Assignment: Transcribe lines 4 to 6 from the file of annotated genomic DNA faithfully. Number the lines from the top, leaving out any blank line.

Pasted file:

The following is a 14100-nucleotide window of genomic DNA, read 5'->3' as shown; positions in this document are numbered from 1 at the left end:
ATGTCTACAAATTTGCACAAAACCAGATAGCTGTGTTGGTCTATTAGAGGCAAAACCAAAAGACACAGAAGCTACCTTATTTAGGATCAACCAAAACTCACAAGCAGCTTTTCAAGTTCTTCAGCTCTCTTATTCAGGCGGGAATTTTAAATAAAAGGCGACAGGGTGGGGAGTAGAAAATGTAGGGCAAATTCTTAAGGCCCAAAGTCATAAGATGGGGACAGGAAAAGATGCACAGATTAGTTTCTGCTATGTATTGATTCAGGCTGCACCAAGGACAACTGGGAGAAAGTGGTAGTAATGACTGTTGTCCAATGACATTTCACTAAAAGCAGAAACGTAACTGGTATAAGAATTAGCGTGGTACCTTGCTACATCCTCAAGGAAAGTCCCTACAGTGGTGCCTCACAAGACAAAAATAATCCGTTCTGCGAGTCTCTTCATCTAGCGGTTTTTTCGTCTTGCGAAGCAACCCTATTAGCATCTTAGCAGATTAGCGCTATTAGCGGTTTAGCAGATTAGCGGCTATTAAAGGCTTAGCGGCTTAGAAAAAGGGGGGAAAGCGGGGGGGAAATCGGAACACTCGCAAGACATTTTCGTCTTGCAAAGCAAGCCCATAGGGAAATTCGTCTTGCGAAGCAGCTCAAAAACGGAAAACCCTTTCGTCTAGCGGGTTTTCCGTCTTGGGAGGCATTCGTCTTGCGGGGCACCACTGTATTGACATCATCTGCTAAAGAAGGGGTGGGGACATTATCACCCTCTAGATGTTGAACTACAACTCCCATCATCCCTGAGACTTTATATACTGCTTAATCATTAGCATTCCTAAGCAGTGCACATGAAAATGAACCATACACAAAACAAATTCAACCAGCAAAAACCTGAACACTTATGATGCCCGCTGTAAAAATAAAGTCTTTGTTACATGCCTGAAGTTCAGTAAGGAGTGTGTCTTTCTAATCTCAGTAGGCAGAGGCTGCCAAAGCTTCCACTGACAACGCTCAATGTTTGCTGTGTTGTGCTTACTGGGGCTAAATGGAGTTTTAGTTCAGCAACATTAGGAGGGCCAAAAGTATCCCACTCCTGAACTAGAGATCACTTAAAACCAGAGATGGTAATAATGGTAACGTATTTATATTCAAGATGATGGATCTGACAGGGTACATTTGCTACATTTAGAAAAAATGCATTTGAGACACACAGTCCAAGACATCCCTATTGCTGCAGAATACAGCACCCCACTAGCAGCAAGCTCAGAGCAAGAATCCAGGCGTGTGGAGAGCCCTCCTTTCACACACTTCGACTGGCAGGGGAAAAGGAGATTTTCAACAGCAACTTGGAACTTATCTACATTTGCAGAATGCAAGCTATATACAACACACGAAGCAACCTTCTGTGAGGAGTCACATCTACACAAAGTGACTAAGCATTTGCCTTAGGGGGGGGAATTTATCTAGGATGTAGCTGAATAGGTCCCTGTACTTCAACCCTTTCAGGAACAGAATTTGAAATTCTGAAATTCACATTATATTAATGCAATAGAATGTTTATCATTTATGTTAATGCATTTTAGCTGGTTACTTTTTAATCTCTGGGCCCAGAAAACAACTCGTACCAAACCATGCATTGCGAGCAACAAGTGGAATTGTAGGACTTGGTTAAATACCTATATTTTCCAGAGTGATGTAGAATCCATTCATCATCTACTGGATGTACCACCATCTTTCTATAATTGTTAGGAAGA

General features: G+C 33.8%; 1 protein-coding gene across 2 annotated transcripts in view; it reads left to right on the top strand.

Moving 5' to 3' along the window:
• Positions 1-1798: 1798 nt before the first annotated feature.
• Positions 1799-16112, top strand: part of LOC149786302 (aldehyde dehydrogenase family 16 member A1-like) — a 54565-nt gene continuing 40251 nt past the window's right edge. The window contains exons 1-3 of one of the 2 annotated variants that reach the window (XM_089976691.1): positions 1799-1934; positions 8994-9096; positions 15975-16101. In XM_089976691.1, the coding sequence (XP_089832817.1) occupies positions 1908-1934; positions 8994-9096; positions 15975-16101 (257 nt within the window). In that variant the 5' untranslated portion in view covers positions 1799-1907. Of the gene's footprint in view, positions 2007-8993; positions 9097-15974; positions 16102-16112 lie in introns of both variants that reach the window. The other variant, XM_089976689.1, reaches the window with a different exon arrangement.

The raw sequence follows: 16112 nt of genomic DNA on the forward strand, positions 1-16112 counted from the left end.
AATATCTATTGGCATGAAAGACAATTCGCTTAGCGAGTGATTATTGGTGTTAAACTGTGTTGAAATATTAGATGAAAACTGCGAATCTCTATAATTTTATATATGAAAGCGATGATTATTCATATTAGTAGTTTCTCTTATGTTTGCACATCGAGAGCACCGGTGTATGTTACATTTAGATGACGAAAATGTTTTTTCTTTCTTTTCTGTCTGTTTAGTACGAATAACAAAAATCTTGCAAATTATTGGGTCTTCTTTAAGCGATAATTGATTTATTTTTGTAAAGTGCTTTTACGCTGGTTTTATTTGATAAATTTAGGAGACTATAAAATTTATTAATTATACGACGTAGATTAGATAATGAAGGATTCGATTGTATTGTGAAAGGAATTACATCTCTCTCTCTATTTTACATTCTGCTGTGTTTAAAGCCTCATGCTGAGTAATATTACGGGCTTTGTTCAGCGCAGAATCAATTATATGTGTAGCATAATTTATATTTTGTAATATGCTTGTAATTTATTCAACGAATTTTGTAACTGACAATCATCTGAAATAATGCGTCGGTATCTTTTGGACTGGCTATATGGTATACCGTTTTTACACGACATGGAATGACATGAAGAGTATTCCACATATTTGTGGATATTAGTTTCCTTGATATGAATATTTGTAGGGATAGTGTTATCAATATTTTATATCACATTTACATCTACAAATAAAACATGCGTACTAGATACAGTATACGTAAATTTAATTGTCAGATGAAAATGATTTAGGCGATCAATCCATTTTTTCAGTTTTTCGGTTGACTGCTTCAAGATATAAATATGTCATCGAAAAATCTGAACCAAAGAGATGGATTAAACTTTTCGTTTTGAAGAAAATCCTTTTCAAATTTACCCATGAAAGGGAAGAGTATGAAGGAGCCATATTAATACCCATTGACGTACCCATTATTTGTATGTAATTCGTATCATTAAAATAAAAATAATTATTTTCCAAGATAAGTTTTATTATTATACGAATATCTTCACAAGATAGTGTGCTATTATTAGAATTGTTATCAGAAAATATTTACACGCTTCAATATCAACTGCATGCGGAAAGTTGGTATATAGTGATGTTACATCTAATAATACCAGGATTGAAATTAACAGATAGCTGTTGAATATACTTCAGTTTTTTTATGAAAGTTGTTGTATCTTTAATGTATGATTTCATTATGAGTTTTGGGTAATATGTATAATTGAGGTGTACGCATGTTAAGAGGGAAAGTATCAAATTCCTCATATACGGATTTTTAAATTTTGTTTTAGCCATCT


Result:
Moving 5' to 3' along the window:
• Positions 1-1798: 1798 nt before the first annotated feature.
• Positions 1799-16112, top strand: part of LOC149786302 (aldehyde dehydrogenase family 16 member A1-like) — a 54565-nt gene continuing 40251 nt past the window's right edge. The window contains exons 1-3 of one of the 2 annotated variants that reach the window (XM_089976691.1): positions 1799-1934; positions 8994-9096; positions 15975-16101. In XM_089976691.1, the coding sequence (XP_089832817.1) occupies positions 1908-1934; positions 8994-9096; positions 15975-16101 (257 nt within the window). In that variant the 5' untranslated portion in view covers positions 1799-1907. Of the gene's footprint in view, positions 2007-8993; positions 9097-15974; positions 16102-16112 lie in introns of both variants that reach the window. The other variant, XM_089976689.1, reaches the window with a different exon arrangement.